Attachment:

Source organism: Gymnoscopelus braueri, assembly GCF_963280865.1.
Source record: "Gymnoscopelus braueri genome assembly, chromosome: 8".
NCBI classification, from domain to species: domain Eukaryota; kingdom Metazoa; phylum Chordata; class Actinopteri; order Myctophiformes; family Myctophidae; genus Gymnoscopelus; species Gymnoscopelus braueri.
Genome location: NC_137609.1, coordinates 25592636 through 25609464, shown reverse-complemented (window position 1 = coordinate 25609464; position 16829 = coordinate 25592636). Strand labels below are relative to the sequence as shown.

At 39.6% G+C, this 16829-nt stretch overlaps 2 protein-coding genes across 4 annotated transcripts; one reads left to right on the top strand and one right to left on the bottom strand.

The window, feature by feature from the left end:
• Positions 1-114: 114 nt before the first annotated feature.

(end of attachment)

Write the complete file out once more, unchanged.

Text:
Source organism: Gymnoscopelus braueri, assembly GCF_963280865.1.
Source record: "Gymnoscopelus braueri genome assembly, chromosome: 8".
NCBI classification, from domain to species: domain Eukaryota; kingdom Metazoa; phylum Chordata; class Actinopteri; order Myctophiformes; family Myctophidae; genus Gymnoscopelus; species Gymnoscopelus braueri.
Genome location: NC_137609.1, coordinates 25592636 through 25609464, shown reverse-complemented (window position 1 = coordinate 25609464; position 16829 = coordinate 25592636). Strand labels below are relative to the sequence as shown.

At 39.6% G+C, this 16829-nt stretch overlaps 2 protein-coding genes across 4 annotated transcripts; one reads left to right on the top strand and one right to left on the bottom strand.

The window, feature by feature from the left end:
• Positions 1-114: 114 nt before the first annotated feature.